Little information is available regarding the coming together of these musicians for the recording of the Boston T Party, but my gut feeling on the music encompassed is that this is the result of four guys at the top of their game coming together for a jam session. The writing of the material is attributed mainly to Lavitz, with Berlin chipping in two tracks and Fiuczynski one. But again, and sticking my neck out once again, I see that these “written parts” were sketched charts, rather than the finished article.
Well so far I’ve said little about the music. A veritable smorgasbord of jazz fusion, funk, blues (with a capital B) and rock comes to mind. Knitting it all together is some great drumming - busy, tasteful but never getting in the way of the music from Chambers. Wonderful percolating bass lines from Jeff. D'funk'd sees these two in action immediately and with Lavitz adding his B-3, electric piano and distinctive Moog synth lines. A simple but infectious melody line is played by the keys and harmonised by Fiuczynski (& vice versa). We really are back in the 70s and 80s. As the track evolves each of the musicians take on small solo sections, with the music returning to main the theme throughout.
A track by track analysis I feel would be rather futile, as would be picking highlights or in fact the pitfalls from this album. There are passages of true inspiration - Deff 184 brought a huge smile to my face for the entirety of its brief length. Whereas Constant Comment just did nothing for its entire duration. First of the really bluesy tracks is, not surprisingly, I Hate The Blues... [But Here's One Anyway] opening with Jeff Berlin supplying the main melody... wonderful. Actually the more I listened to the album the more evident the blues element of the music became apparent. In fact it would be safe to say the music owes as much to the blues as it does to the jazz/fusion field.
I suppose if I had to pick a track that really did it for me it would have to be All Thought Out. Slow burning intro - picked up by a characteristic Berlin bass line - and a great little theme. Although the track does contain one of the drawbacks of the album. Dave Fiuczynski may be a gifted and initiative guitarist and certainly his melodic playing and those passages with Lavitz are great. However I found some of his solos difficult to attune to - some bordering on just irritating. And one of them is here. But this should be seen as minor criticism and I certainly don't want to single him out. In fact his playing often reminded of Jeff Beck (as in the intro/outro of this piece and Last Trane), and that surely has to be a good thing.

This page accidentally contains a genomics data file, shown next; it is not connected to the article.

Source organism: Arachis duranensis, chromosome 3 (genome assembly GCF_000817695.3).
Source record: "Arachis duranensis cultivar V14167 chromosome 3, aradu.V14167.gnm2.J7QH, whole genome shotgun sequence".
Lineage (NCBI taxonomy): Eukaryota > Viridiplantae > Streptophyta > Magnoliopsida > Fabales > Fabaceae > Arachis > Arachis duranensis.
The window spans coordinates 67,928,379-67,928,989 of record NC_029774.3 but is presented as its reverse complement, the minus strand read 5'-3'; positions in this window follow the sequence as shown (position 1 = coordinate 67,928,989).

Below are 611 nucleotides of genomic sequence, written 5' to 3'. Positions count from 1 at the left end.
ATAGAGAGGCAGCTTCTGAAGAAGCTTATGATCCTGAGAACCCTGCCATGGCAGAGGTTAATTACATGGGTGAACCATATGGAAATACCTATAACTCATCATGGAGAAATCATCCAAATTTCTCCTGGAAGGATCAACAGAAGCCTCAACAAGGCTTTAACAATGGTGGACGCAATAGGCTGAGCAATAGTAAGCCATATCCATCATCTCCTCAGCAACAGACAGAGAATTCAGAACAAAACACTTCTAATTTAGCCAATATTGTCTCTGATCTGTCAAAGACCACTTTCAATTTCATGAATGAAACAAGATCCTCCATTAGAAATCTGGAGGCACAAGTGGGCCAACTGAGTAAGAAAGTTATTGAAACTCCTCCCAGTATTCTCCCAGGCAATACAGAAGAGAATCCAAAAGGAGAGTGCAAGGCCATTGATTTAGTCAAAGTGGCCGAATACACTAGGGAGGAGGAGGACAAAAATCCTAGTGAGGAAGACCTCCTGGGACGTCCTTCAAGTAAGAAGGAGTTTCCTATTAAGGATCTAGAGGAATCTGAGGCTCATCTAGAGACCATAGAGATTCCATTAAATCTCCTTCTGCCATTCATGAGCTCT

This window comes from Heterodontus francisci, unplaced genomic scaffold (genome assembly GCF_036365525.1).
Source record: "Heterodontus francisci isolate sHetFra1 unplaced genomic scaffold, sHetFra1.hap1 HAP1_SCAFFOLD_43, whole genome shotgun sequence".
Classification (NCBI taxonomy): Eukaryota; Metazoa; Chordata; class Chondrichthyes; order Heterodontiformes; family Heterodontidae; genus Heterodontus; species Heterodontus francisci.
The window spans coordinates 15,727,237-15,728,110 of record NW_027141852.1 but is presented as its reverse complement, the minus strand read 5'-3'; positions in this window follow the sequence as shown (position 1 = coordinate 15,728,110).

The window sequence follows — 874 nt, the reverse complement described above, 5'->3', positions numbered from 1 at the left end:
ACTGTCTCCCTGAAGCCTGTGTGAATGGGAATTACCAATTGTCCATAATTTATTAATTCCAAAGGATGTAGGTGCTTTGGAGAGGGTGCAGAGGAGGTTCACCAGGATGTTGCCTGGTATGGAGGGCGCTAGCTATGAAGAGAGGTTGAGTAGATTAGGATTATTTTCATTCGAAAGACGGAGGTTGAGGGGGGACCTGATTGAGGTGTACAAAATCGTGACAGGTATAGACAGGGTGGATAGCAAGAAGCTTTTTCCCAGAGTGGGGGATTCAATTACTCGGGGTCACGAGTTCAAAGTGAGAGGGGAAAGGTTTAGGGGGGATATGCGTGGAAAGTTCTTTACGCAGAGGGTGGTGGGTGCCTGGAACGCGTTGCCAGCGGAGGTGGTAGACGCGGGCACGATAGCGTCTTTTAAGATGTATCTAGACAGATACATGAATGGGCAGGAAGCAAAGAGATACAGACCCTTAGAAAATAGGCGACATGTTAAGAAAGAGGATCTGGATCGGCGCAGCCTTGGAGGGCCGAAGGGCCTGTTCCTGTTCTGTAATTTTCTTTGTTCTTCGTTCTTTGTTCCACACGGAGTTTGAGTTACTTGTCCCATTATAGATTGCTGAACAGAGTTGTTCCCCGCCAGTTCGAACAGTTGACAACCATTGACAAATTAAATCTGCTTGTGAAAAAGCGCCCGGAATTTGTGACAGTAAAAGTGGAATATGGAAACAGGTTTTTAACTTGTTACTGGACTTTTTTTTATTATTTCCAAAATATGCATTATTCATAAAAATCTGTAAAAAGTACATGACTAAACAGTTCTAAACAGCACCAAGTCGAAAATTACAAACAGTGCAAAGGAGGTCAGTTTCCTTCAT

I could so easily go on delving into the album, but as the expression goes "enough said". To conclude, and some twenty plus years on (for me) this album didn't quite infuse the same sparkle that it might once have done. Still enjoyable, but a shift in my own musical tastes is probably more to the point here. There is no doubting the musicianship, and although I could sit and listen in admiration, the album as a whole just didn't click home for me. This should not however put you off checking out this album especially if you want to hear some great funky, bluesy, jazz/fusion. Fans of Weather Report, Mahavishnu Orchestra, Jeff Beck and Brand X might well find something new on the horizon.
Conclusion: 7 out of 10
Aziola Cry - Ellipsis
Tracklist: Ellipsis I (3:36), The Trembling Edge (6:13), In Your Dissolving Arms (6:49), Ellipsis II (3:26), Shadow Lies (2:10), When Soft Voices Die (8:35), Then Wake To Weep (2:27), Ellipsis III (9:55)
Aziola Cry are an instrumental trio from the US, very much centred around the talents of main songwriter Jason Blake. Given that Blake’s principle instrument is the Chapman Stick, it’s perhaps unsurprising that King Crimson and Gordian Knot are two of the three principle influences mentioned in the promotional literature for Ellipsis (the band’s debut album); the third is Tool, and its fair to see that the influence of each on Aziola Cry’s music is pretty clear.
The band produce a sound which is dark, dense and tightly knit, driven by some pulsating, shifting rhythms. Whilst at times the music is somewhat discordant, and on occasions teeters on the edge of chaos, it never goes all the way there, and its’ to the bands credit that the album remains listenable throughout. It should also be said that whilst we’re left in no doubt that these are three technically gifted musicians, things never descend into a display of ‘look how clever we are’. For an illustration, check out The Trembling Edge, where each of the three instruments – stick, guitar and drums – are playing in a different time signature, yet rather than create something that is completely abstract and un-listenable, this instead helps to further establish the uneasy atmosphere Aziola Cry are clearly aiming to create.